by Ian Olasov
We should do a better job of letting the public know what we’re up to. More specifically, philosophers should do a better job of informing the public what problems we’re working on and what we take philosophy to be. It’s an open question as to how best to do this, although it surely involves public speaking, writing in popular venues, and plenty of YouTube videos.
But however we let the public know what we’re up to, this type of public philosophy requires people to come to us to listen to what we have to say. When philosophers engage with the public in this way, we’re the ones who decide and frame the topic; at public lectures, we’re the ones who control the floor when and if the public has a chance to respond. Which is great. But I would suggest that this isn’t the only type of public engagement that is worthwhile for philosophers today. In particular, I think it’s important to reason with people about the philosophical questions and ideas that they bring to the table, to seek out people in places where they are prepared to reflect on the philosophical problems that matter to them – that is, to meet people where they are.
As I wrote in a previous post for this blog, some local philosophy professors and graduate students and I have started doing this by organizing “Ask a Philosopher” booths around New York City. We set up a table at a farmers market with a little banner inviting people to “Ask a Philosopher.” Some visitors are eager to start conversations on their own, but for everyone else we put out a bowl of philosophical questions, a bowl of thought experiments, and a bowl of candy. And people show up! At the last booth (our third), we talked about perception and the mind-(in)dependence of reality with some artists, whether to eat meat with a group of teenagers, integrity with a defense lawyer, neo-logicism with a mathematician, and drone warfare with someone who works for an international NGO. Several visitors got into long, serious discussions amongst themselves. It was a ton of fun.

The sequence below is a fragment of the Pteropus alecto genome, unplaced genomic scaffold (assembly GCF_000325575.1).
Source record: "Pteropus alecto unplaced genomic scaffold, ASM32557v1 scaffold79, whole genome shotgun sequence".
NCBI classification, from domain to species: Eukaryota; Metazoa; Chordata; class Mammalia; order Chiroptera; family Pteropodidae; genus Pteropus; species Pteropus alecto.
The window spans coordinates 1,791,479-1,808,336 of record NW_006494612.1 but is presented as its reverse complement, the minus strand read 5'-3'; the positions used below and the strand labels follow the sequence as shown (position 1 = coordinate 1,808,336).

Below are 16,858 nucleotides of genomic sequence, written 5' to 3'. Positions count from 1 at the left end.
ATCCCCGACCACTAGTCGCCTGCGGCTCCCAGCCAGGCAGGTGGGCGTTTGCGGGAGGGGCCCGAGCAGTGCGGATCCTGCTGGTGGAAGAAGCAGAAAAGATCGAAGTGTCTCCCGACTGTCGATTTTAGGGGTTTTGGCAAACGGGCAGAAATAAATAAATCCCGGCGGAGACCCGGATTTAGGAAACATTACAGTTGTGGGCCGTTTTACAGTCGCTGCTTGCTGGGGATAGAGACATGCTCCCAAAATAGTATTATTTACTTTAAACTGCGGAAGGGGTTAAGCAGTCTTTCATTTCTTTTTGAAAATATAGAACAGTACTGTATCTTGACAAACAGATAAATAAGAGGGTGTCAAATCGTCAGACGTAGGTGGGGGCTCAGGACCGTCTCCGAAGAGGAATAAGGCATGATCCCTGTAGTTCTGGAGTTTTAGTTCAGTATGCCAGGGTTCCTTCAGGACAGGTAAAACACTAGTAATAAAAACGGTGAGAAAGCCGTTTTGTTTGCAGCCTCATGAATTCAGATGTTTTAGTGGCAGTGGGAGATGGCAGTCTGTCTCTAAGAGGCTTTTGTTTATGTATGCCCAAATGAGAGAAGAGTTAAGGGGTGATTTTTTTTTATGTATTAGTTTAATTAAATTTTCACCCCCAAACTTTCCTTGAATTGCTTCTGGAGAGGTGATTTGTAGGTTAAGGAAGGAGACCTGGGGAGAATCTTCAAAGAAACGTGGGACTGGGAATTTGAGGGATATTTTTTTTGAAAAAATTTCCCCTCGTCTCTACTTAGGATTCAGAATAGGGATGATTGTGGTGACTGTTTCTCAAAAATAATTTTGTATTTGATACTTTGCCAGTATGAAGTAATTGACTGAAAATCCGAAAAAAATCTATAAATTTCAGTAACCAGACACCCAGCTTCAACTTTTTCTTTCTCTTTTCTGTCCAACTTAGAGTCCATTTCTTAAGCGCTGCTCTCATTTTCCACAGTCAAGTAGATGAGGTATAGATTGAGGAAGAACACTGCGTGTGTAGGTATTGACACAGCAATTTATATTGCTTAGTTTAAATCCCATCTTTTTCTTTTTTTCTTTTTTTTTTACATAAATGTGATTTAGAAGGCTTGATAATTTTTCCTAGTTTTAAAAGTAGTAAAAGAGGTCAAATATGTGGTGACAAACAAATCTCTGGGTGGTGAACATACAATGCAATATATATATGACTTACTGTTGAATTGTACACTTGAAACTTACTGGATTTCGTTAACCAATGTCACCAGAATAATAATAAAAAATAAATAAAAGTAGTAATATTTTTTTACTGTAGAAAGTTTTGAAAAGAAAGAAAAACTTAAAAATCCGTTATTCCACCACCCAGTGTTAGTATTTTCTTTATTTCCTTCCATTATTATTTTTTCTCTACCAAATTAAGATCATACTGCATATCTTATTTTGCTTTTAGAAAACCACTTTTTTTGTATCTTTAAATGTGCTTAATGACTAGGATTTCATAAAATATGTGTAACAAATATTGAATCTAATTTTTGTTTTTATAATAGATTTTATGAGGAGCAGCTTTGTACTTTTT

While I think it would be great if people set up similar booths elsewhere, I’d like to start a discussion about how to meet people where they are. Where else would you set up an “Ask a Philosopher” booth? What questions or thought experiments would you use to get conversations started? Philosophers are already discovering new audiences and addressing their questions through Reddit AMAs and AskPhilosophers.org. What other venues or formats could we use to meet people where they are?
Ian Olasov is a Ph.D. student in philosophy at the Graduate Center of the City University of New York. The Ask A Philosopher booth is funded by an APA small grant from the Berry Fund for Public Philosophy.
Photo source: Ian Olasov
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